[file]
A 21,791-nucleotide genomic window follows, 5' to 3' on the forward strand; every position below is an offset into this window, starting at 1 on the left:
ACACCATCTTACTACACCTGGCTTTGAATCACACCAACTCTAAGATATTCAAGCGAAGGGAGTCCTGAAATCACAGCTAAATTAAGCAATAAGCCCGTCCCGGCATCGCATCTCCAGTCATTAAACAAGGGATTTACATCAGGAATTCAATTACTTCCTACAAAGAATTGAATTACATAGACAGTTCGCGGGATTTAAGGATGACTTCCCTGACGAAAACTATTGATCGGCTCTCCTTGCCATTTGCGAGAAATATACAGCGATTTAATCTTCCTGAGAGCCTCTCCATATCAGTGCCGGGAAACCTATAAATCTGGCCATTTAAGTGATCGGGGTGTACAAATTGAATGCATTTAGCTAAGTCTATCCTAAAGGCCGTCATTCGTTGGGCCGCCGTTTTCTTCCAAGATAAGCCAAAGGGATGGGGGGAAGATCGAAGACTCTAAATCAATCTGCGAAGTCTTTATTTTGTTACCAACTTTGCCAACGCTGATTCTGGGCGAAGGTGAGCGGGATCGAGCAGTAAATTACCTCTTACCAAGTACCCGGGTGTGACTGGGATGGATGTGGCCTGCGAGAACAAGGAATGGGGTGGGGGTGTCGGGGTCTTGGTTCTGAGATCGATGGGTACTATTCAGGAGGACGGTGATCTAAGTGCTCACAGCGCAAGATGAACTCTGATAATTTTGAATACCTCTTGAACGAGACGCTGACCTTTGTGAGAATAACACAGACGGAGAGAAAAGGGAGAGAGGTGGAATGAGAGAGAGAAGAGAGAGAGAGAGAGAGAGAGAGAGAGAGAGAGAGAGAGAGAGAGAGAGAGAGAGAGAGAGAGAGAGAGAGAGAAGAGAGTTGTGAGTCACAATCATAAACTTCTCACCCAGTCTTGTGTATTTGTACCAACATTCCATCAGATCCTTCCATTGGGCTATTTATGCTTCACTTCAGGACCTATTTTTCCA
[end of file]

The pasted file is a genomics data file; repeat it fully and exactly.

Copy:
A 21,791-nucleotide genomic window follows, 5' to 3' on the forward strand; every position below is an offset into this window, starting at 1 on the left:
ACACCATCTTACTACACCTGGCTTTGAATCACACCAACTCTAAGATATTCAAGCGAAGGGAGTCCTGAAATCACAGCTAAATTAAGCAATAAGCCCGTCCCGGCATCGCATCTCCAGTCATTAAACAAGGGATTTACATCAGGAATTCAATTACTTCCTACAAAGAATTGAATTACATAGACAGTTCGCGGGATTTAAGGATGACTTCCCTGACGAAAACTATTGATCGGCTCTCCTTGCCATTTGCGAGAAATATACAGCGATTTAATCTTCCTGAGAGCCTCTCCATATCAGTGCCGGGAAACCTATAAATCTGGCCATTTAAGTGATCGGGGTGTACAAATTGAATGCATTTAGCTAAGTCTATCCTAAAGGCCGTCATTCGTTGGGCCGCCGTTTTCTTCCAAGATAAGCCAAAGGGATGGGGGGAAGATCGAAGACTCTAAATCAATCTGCGAAGTCTTTATTTTGTTACCAACTTTGCCAACGCTGATTCTGGGCGAAGGTGAGCGGGATCGAGCAGTAAATTACCTCTTACCAAGTACCCGGGTGTGACTGGGATGGATGTGGCCTGCGAGAACAAGGAATGGGGTGGGGGTGTCGGGGTCTTGGTTCTGAGATCGATGGGTACTATTCAGGAGGACGGTGATCTAAGTGCTCACAGCGCAAGATGAACTCTGATAATTTTGAATACCTCTTGAACGAGACGCTGACCTTTGTGAGAATAACACAGACGGAGAGAAAAGGGAGAGAGGTGGAATGAGAGAGAGAAGAGAGAGAGAGAGAGAGAGAGAGAGAGAGAGAGAGAGAGAGAGAGAGAGAGAGAGAGAGAGAGAGAGAGAGAGAAGAGAGTTGTGAGTCACAATCATAAACTTCTCACCCAGTCTTGTGTATTTGTACCAACATTCCATCAGATCCTTCCATTGGGCTATTTATGCTTCACTTCAGGACCTATTTTTCCA